The solar system didn’t disappoint Octavia, a grandmother and Uber driver.
“I underestimated it,” she said as she drove my family and I through Nashville on Monday, just hours after “totality” darkened the Music City’s skies. “I don’t mean to get religious on y'all, but I just looked up at it and said `this is God’s work.’
My wife, Barbara, and our two daughters, Sarah and Emily, made the trek to the eclipse’s “path of totality” in Nashville. We watched the celestial event unfold in a mown hay field at The Hermitage, the 420-acre plantation of the seventh president of the United States and $20 bill model, Andrew Jackson.
Several months ago when Emily suggested we make the trip to Nashville, I was as underwhelmed as Octavia had been. “Why can’t I watch it here, at home? It’s the same sun.” That began Emily’s tutelage of me on all things eclipse and why we should see the full solar blockade by the moon.
Barb pointed to this quote from Annie Dillard’s essay, "Total Eclipse:"
“Seeing a partial eclipse bears the same relation to seeing a total eclipse as kissing a man does to marrying him, or as flying in an airplane does to falling out of an airplane. Although the one experience precedes the other, it in no way prepares you for it.”
Emily, Barb and Annie were right. After experiencing the total blackout, I have to say it was worth it, even with the 2,100-mile round trip car drive from Hudson, NY, that Barb and I made with our dachshund, Charlie.
It seems like everyone has shared eclipse photos or written about it so I won’t make you read my eclipse -- much. Just before totality, the sunlight striking the ground had a strange muted golden hue. Cicadas began chirping, tricked into thinking it was evening. Then it got almost completely dark at 1:30 p.m. – on a clear August day! I couldn’t see Barb or my daughters standing next to me.
That minute or so when the black disk of the moon covered the sun was the most amazing natural thing I have ever seen. The angelic white light of the corona surrounding the moon was breathtaking. A purplish “night sky” appeared instantly, replete with stars and planets, including Venus.
People cheered. It was the sound of joy – pure joy.
After the moon moved on and the sunlight returned, strangers hugged, couples toasted with champagne, and everyone gushed about the show in the sky. One woman from Cincinnati sitting near us threw her arms over her head like she had just won a race and said, “Amazing, amazing, amazing!” She turned to another woman from Chicago, and said “It felt so important, so unifying for everyone, didn’t it?” The second woman agreed, adding, “it was the break we all needed from all the crazy stuff going on.”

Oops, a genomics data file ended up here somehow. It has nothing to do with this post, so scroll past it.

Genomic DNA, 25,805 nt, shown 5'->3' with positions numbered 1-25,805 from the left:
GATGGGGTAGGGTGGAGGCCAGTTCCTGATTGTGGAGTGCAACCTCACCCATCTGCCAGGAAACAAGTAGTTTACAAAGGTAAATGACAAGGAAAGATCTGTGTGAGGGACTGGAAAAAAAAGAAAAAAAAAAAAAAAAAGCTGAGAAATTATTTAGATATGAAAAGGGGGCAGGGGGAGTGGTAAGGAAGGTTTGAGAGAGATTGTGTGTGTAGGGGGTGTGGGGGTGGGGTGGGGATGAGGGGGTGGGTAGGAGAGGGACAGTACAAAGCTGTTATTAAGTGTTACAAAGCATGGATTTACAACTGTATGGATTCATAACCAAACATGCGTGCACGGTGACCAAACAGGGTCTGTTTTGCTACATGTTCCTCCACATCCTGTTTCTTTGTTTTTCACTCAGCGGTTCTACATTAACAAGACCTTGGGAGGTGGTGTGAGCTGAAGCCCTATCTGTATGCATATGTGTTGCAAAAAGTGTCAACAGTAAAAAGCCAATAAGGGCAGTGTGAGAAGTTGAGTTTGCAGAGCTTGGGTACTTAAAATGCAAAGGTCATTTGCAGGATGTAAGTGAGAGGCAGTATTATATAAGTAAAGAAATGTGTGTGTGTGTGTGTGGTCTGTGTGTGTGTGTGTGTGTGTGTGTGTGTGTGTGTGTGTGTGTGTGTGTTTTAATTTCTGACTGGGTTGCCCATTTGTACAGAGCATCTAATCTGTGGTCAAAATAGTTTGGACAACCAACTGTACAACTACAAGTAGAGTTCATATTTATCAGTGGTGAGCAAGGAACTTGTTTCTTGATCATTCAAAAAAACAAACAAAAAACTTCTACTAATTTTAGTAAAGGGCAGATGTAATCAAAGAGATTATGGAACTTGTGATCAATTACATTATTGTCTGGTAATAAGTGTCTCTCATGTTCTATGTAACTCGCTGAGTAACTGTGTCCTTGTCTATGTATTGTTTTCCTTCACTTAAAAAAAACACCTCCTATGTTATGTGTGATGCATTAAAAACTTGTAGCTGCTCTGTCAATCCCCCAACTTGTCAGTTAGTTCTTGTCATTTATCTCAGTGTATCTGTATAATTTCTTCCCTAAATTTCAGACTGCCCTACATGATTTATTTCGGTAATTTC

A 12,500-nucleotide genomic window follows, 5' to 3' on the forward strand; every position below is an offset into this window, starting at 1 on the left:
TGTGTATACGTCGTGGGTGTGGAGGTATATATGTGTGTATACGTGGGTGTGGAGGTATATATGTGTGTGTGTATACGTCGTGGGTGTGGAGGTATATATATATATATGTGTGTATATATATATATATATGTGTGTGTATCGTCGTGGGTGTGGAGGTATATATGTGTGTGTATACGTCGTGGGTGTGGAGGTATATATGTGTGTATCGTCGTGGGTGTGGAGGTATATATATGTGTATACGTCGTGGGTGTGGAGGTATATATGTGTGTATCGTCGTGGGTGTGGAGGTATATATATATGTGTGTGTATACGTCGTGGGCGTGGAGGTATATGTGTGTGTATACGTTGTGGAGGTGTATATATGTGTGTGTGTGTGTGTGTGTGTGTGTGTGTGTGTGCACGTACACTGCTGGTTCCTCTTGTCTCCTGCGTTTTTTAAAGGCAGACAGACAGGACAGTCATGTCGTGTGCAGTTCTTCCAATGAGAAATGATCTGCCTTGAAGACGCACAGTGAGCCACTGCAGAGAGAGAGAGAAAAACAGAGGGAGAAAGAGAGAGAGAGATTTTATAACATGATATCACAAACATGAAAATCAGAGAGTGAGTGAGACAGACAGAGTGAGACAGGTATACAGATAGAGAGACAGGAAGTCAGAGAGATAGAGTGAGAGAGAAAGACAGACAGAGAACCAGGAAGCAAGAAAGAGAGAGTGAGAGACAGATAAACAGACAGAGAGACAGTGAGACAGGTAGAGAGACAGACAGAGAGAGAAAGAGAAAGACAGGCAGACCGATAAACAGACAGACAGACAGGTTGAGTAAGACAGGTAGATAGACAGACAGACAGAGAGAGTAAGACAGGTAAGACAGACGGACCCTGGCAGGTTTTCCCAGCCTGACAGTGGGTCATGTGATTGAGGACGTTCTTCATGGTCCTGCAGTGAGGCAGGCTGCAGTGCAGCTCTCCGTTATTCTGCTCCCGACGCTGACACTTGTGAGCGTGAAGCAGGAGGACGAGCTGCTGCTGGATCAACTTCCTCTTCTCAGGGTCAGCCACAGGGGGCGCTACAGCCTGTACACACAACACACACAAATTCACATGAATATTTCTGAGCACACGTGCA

I asked Sarah why she thought the eclipse had been such a big event in the U.S. -- Nashville even closed its schools for the day. “Social media,” she said. Then after a moment’s thought, she added, “I think people are just craving authentic communal events.”
By the way, how did I get such smart daughters? See below Emily's art from the eclipse.
I'll add a few thoughts. First, after all the hype, I suspect many people thought the eclipse would be a bust or just "meh." We’ve grown cynical about events that get big buildups – in other words, “if they have to sell it that hard, it’s probably not very good.” But it lived up to its billing – unlike snow storms, for instance, that forecasters overhype.
Second, it was amazing to have something in common with everyone in Nashville. The whole city stopped in its tracks. You weren’t afraid to ask anyone “Where’d you watch the eclipse.” It is the first time I can remember an event so positive and universal since the moon landing in 1969.
Finally, it was the perfect event for a time when mankind seems incapable of big things and is instead focused on inconsequential matters of self-interest. The natural world reminded us what amazing and inspiring looks like. Maybe Americans should rally around more natural events – free, accessible, awe-inspiring -- as a way of unifying us.
Octavia is all in on that idea. “Let me tell you, I would go anywhere – anywhere -- to see that again.”
By Emily Sheffer
In 1854, Philadelphia-based brothers William and Frederick Langenheim made seven daguerreotypes of the total eclipse of the sun - the first eclipse visible in North America since the invention of photography.
Under the light of the eclipse this past week, I recreated Langenheim’s images with cyanotype paper, a photographic process that uses sun-sensitive paper to make an exposure.
I printed inverted images of the original daguerreotypes to make paper negatives, and placed the paper negative on top of the cyanotype paper. The sun comes through the white parts of the paper negative, exposing the cyanotype paper beneath it to blue.
163 years later images made by the light of one eclipse are printed with the light of another.
click on images to enlarge